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Military


Nigerian Army - Personnel

The Nigerian Army always has a pool of fresh young soldiers coming up through the ranks, and recruitment appears to be continuous. The age requirement for voluntary military service is 18 years.

The Nigerian Army invites applications from suitable qualified Nigerians for the grant of Short Service Combatant Commission (SSC) as officers into the Nigerian Army. The Short Service Combatant Commission offers an excellent opportunity to young Nigerians who want to have an experience in the Nigerian Army without necessarily having to spend their entire career life in it. The SSC is open to male civilians or serving male military personnel. Short Service Combatant Commission is granted for 10 years. 6 years will be on active list renewable thereafter for a period up to 3 years. No extension is admitted after the 9th year of commission except on conversion to regular combatant where applicable.

Cadet officer who successfully complete the Military training shall be granted the rank of Second Lieutenant. Conversion to regular commission is not automatic. It is based on availability of vacancy and other criteria that are or will be in force. All graduating cadet officers must sign an acceptance of the terms and conditions governing the Short Service Combatant Commission before they are granted commission into the Nigerian Army.

In the 1970s most officers and men received higher pay than they could hope to earn in civilian jobs. Most had at least a rudimentary national consciousness, having fought for "One Nigeria", and many officers were personally loyal to Gowon, who ruled until 1975. Moreover, army units were tribally mixed and few officers would be able quickly to assemble and utilize for coup purposes a large contingent of fellow tribesmen.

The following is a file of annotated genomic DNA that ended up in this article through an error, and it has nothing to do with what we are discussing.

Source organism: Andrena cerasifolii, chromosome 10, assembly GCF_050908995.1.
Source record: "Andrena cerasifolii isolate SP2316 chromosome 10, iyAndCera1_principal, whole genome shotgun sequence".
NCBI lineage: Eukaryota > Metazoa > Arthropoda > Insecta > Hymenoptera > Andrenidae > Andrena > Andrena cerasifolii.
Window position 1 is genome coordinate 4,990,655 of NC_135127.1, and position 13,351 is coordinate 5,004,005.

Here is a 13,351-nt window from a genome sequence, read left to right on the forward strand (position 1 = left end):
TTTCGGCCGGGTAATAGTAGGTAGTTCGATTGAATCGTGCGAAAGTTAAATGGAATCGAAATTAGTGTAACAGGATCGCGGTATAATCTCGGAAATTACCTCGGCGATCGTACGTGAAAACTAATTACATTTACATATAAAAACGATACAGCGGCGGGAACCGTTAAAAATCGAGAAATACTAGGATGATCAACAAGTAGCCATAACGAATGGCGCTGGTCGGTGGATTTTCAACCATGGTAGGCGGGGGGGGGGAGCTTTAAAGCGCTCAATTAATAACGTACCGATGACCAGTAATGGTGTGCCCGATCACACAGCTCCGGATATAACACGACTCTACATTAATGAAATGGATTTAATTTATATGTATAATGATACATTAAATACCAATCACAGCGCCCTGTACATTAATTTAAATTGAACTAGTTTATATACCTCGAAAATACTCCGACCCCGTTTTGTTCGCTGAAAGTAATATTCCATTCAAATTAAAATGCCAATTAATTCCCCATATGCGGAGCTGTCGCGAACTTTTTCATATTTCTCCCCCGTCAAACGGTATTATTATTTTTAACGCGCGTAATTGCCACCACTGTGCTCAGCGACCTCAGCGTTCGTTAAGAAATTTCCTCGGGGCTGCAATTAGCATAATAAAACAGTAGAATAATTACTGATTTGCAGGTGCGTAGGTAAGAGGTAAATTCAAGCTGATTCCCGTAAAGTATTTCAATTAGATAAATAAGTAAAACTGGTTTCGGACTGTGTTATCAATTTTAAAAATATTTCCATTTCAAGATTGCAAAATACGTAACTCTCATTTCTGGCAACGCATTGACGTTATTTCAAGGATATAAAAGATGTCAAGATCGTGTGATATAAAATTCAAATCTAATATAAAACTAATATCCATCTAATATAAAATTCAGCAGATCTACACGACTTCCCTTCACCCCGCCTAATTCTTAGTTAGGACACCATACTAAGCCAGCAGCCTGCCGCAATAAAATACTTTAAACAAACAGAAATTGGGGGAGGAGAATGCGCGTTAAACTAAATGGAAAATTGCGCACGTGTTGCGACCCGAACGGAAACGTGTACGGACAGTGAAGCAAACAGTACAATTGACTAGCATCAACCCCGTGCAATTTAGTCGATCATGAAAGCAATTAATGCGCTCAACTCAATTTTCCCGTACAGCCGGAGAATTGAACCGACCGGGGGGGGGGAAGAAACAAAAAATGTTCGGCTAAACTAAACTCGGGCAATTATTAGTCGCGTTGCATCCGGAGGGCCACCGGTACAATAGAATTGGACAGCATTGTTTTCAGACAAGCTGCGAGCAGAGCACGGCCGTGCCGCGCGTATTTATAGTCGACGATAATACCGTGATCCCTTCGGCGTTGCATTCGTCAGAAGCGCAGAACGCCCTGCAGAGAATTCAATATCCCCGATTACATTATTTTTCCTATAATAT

A key concern is "Federal Character" in the recruiting pool, ensuring that the Army does not take on a regional imbalance. The recruitment process was full of opportunities for corruption as each potential recruit had to get a series of signatures on a form -- and each signature requires a bribe. The total amount of bribes can be significant and the young recruit certainly won't have that amount of money (If he did, he wouldn't be enlisting). One "system" set up to work around this problem: A potential recruit will find a serving soldier and "rent" his weapon. The recruit will then use the weapon to commit enough armed robberies to collect the funds necessary to pay all of the necessary bribes and the rental fee for the weapon. Once the soldier is in the Army, he will then rent his weapon out to future recruits, and the system lives on.

Once in, recruits are integrated into units with soldiers from every state and region of Nigeria, and receive indoctrination training meant to impart a Nigerian national identity on the soldier. This national identity is one of the features the Army is most proud of, and makes the Army one of the only institutions that truly identifies with Nigeria rather than an ethnic group. It also makes the Army function more as a "tribe" separate from the various Nigerian groups, with a similar level of identification and loyalty.

This indoctrination begins failing at the upper reached of the officer corps largely because promotions at that level are politically influenced, which in Nigeria more often than not takes on ethnic and religious meaning. Officers who are not promoted often seek to find a religious or ethnic reason for their failure to advance. Whether this is or is not true has been difficult to assess, but the perception of discrimination, if widely accepted, could have a destabilizing influence on the Army's officer corps, and on the nation.

Promotions are political at Colonel-level and above, and are completely within the purview of the COAS. Officers need to start worrying about politics as Majors and Lieutenant Colonels to position themselves for future promotions and assignments. Command of the Ikeja Cantonment (Lagos) and of the 3rd Armored Division (Jos) are key positions given to loyal officers, because of the significance of these commands in the event of a national emergency, particularly regime instability (Ikeja can control Lagos, and the Armored Division has tanks that are reasonably close to Abuja).

Chief of the Army Staff, Lt General Luka Yusuf, warned 12 December 2007 that from January 1, 2008, which is the take-off of Transformation of the Army into a clearly and purely professional force," any Commanding Officer who uses his position for selfish ends will be severely dealt with. Yusuf said this while decorating 18 newly-promoted generals with their new ranks, said under the Armys new regime of discipline, commanders are going to be held responsible for misbehavior of soldiers under them.




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